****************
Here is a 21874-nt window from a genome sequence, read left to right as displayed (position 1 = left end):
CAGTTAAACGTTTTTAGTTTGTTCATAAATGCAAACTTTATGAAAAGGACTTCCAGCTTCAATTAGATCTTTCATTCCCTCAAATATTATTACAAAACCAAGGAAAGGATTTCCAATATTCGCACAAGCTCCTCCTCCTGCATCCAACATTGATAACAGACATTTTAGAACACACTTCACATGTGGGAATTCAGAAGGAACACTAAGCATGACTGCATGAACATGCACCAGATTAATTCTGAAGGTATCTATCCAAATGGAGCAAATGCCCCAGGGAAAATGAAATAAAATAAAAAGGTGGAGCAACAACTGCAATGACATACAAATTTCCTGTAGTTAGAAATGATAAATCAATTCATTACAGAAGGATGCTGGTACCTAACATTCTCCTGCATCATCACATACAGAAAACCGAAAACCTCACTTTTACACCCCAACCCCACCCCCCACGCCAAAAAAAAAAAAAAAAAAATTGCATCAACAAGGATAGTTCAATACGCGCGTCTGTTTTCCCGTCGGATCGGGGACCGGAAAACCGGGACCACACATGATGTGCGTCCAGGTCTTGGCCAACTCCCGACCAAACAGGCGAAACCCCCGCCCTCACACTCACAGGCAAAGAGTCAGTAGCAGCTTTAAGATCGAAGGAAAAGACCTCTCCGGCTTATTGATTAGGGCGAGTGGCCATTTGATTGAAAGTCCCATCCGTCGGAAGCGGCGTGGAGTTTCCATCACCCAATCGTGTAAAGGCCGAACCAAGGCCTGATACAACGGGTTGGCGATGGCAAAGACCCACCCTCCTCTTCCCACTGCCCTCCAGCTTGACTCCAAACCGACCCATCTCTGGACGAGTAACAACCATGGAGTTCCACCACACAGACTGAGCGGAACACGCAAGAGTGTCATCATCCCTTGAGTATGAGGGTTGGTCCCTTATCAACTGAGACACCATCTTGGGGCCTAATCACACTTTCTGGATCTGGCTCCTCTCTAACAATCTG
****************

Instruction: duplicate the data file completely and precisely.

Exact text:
Here is a 21874-nt window from a genome sequence, read left to right as displayed (position 1 = left end):
CAGTTAAACGTTTTTAGTTTGTTCATAAATGCAAACTTTATGAAAAGGACTTCCAGCTTCAATTAGATCTTTCATTCCCTCAAATATTATTACAAAACCAAGGAAAGGATTTCCAATATTCGCACAAGCTCCTCCTCCTGCATCCAACATTGATAACAGACATTTTAGAACACACTTCACATGTGGGAATTCAGAAGGAACACTAAGCATGACTGCATGAACATGCACCAGATTAATTCTGAAGGTATCTATCCAAATGGAGCAAATGCCCCAGGGAAAATGAAATAAAATAAAAAGGTGGAGCAACAACTGCAATGACATACAAATTTCCTGTAGTTAGAAATGATAAATCAATTCATTACAGAAGGATGCTGGTACCTAACATTCTCCTGCATCATCACATACAGAAAACCGAAAACCTCACTTTTACACCCCAACCCCACCCCCCACGCCAAAAAAAAAAAAAAAAAAATTGCATCAACAAGGATAGTTCAATACGCGCGTCTGTTTTCCCGTCGGATCGGGGACCGGAAAACCGGGACCACACATGATGTGCGTCCAGGTCTTGGCCAACTCCCGACCAAACAGGCGAAACCCCCGCCCTCACACTCACAGGCAAAGAGTCAGTAGCAGCTTTAAGATCGAAGGAAAAGACCTCTCCGGCTTATTGATTAGGGCGAGTGGCCATTTGATTGAAAGTCCCATCCGTCGGAAGCGGCGTGGAGTTTCCATCACCCAATCGTGTAAAGGCCGAACCAAGGCCTGATACAACGGGTTGGCGATGGCAAAGACCCACCCTCCTCTTCCCACTGCCCTCCAGCTTGACTCCAAACCGACCCATCTCTGGACGAGTAACAACCATGGAGTTCCACCACACAGACTGAGCGGAACACGCAAGAGTGTCATCATCCCTTGAGTATGAGGGTTGGTCCCTTATCAACTGAGACACCATCTTGGGGCCTAATCACACTTTCTGGATCTGGCTCCTCTCTAACAATCTG